The 152nd Annual Redford Picnic

REDFORD One hundred fifty-two years is a long time, so its no surprise that the Redford Picnic is believed to be the oldest annual picnic held by a parish in the Diocese of Ogdensburg. Sunshine and smiles were plentiful at the event, which was held on Sunday afternoon Aug. 19, from 11:30 until about 6:30. Over 20 game booths and several food stands were set up around the Assumption of Mary Chapel in the small mountain town of Redford. Ham and roast beef dinners were served in the parish school gym, and the traditional auction was held just outside the school building.

The focal points of the event were the homemade pies, live music from local artists, and the merry-go-round. Roy Hurd, a Redford native, performed from 12 noon - 2, "Side By Side" took the next two hours, and the final two hours were filled by "Too Big For the Corner Band".

The merry-go-round was believed to be the oldest one in North America for many years, and in actuality it may be. That claim was challenged several years ago by another carousel of antiquity, and since the actual date of origin is not known it can not be proved which of the two is the oldest. The merry-go-round is housed in a building next to the church, and is only opened up and operated for the annual picnic. People of all ages lined up for $1 rides all day long.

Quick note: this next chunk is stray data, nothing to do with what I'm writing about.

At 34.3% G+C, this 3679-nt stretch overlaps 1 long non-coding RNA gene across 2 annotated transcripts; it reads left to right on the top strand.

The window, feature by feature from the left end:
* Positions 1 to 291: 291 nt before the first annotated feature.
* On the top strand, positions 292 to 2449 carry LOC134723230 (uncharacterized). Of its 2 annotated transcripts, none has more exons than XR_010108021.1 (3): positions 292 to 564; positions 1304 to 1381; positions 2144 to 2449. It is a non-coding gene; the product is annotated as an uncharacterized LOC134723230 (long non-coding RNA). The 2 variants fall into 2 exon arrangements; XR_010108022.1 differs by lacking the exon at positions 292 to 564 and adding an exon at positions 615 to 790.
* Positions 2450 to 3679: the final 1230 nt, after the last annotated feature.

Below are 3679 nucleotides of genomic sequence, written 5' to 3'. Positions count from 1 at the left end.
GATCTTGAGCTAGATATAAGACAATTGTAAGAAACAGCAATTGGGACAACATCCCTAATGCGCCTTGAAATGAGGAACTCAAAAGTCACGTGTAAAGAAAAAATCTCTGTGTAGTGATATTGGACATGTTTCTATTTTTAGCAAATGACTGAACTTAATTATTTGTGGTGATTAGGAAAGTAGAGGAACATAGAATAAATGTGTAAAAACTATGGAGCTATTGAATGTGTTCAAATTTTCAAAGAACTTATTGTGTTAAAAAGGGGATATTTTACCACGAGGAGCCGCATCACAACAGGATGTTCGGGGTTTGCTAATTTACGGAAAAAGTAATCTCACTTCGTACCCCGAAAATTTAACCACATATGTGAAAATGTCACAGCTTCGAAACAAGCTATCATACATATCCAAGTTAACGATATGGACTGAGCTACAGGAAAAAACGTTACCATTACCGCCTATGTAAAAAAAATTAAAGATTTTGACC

Nelson Durocher was on hand with his John Deere tractor to keep the carousel turning, a responsibility he has undertaken for about 15 years. Durocher connected his tractors power take off to the belt system of the merry-go-round and Joe Racette signaled to him when to stop and start. Racette also collected the tickets.

The Parish acquired the carousel from Charles Hooey of Redford. The tale persists that a group of men traveling with the merry-go-round became seriously in debt, and while they were in Redford with it, they decided to sell it. The ride was made in Tonawanda, NY by the Horseshell Company and came with a Band Organ or Calliope which produces music loud enough to drown out the sound of Durocher's John Deere.

The success of the picnic depended on a multitude of volunteers from the parish and the community. All proceeds will go towards major repairs or renovations for the parish. Last year the building that houses the merry-go-round had new siding put on. This year the money will be used to repair the parking lot and drainage problems. A future picnic will cover the costs for a new chapel roof.

It is a wonderful thing for the parishioners and friends to be working together on a common project, commented Father Don Kramberg. It benefits everyone.

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